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Operation Valentine Review

Operation Valentine soars to great heights in the skies but struggles to find its feet on the ground, writes Srivathsan Nadadhur 


Arjun Dev, married to his long-time colleague Aahna, is yet to come to terms with a near-death experience and the passing away of a co-pilot Kabir. After a deadly terror attack that kills several CRPF officers, will he rise to the occasion and stand up for his nation?


The timing of a film’s release has a fair say in altering the aftertaste it leaves behind. Had Operation Valentine released as per plan in December 2023, a month before Hrithik Roshan’s Fighter, there’s a good chance that you would’ve looked at it differently, and probably been kinder to it. Both films deal with the IAF’s response to the Pulwama attack that killed 40 CRPF personnel in 2019.

It doesn’t need to be said that every film centring on aerial combat in recent years is inspired by Top Gun: Maverick at some level. Many have given a shot at recreating its striking aesthetic, featherlight treatment and effortlessly slick action. Looking past such distractions, Operation Valentine remains surefooted whenever the protagonist is at work, flirting with danger in the skies.

Operation Valentine, as the opening credits reveal, is designed to ‘revere’ the unsung efforts of the armed forces. Shakti Pratap Singh Hada is conscious of the inner workings of the IAF – the dynamics of the workspace, the bureaucracy, instinctive strategies while dealing with a warring nation, the calculated risks and the little details that complete the officers’ lives.

The film aims to be a realistic aviation drama and a hero-centric tale at once – both worlds struggle to meet. While the success/failure of an operation is a result of teamwork, the tale restricts itself to the world of the protagonist Arjun Dev and his internal/external demons. He’s married to his colleague, is guilty about the death of a friend, ready to risk his life for the country’s greater good.

At a point his wife Aahna tells him – ‘the only problem with you is that you’re too generous.’ She doesn’t want him to be reckless with his decisions but Arjun rarely goes wrong at work. Arjun’s superior doesn’t entertain any conversation beyond their immediate tasks and a colleague Yash is busier cracking PJs and flirting with his squadron leader on and off the skies.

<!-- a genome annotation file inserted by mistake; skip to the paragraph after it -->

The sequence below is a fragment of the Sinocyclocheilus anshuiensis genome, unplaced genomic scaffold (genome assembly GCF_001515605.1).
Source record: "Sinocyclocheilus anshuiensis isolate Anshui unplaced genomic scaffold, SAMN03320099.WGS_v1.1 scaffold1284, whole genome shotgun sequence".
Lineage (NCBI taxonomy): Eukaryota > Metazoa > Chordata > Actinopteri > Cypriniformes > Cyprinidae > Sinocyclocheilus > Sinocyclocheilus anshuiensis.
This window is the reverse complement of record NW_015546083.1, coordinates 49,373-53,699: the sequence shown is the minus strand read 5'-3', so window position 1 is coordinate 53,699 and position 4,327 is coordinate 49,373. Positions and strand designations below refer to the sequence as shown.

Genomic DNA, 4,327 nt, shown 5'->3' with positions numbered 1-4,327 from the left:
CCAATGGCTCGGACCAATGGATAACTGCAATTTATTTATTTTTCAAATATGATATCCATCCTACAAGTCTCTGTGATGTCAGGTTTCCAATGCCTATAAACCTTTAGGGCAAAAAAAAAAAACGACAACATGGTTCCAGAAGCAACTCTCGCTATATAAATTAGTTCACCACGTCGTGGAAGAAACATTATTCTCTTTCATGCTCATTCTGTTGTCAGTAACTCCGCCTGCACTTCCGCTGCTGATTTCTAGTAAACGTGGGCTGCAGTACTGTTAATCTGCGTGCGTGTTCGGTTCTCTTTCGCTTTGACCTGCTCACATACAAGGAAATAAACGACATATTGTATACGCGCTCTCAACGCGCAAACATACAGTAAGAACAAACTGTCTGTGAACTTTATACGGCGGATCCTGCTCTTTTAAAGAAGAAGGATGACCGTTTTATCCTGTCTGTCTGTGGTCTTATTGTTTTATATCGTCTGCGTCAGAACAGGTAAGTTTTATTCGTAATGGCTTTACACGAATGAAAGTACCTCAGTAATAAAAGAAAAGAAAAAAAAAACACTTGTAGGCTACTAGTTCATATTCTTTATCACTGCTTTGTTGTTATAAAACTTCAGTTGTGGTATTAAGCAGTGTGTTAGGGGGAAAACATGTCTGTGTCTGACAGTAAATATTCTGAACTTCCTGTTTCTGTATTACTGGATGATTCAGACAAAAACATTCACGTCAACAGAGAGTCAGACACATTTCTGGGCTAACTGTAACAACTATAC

The story keeps harping on two emotions – patriotism and Arjun’s need for redemption (and undoing his mistakes). There’s desperation to generate antagonism through provocative dialogues of the Pakistani officers and verbal banters with the Indian counterparts. A dialogue even suggests a Pakistani pilot to start ‘loving’ more and stop instigating.

Operation Valentine still has many edge-of-the-seat, nail-biting moments in its 130-minute-long narrative. It helps that the protagonist doesn’t go by a rulebook and is a rebel at heart. The tale soars in the aerial combat sequences – the emotional highs, lows and the characters’ vulnerabilities keep the narrative alive. Back on earth though, the film struggles to find its groove during the interludes.

Call it the ‘bilingual’ curse, there are distracting dialogue-sync issues, the songs are staple and unmemorable. There’s class written all over Hari K Vedantam’s cinematography – watch how he draws you into the film’s ambience in the title credits. The visual reference of the green-eyed Afghan girl (she appeared on the cover image of National Geographic – June 1985 issue) to depict the aftermath of terrorism through a peace-loving young girl, is impressive.

There’s little to complain about Varun Tej’s conviction in picking scripts defying box office formulas. With his assertive physique and cool-headed persona, he is a natural choice to play an IAF pilot and does complete justice to his role. Manushi Chhillar gets a meaty part, yet you only discover Aahna as a professional and not as an individual (unlike Arjun).

Paresh Pahuja’s flirty character doesn’t quite ease the film’s nerves in the way it aims to. The decision to ‘underutilise’ Navdeep’s presence is hard to believe. Ruhani Sharma and Mir Sarwar are effective in their brief cameos while Shataf Figar’s domineering screen presence helps him handle a full-length character as a stern superior with ease.


Operation Valentine is a worthy attempt at documenting the IAF’s retaliation to the infamous Pulwama attack. While the film boasts of slick action and cinematography, the writing isn’t always sparkling enough to complement the efforts of the cast and the crew. Varun Tej, still, is an ideal choice to headline the film and displays considerable maturity as a performer.

Rating: 2.5/5

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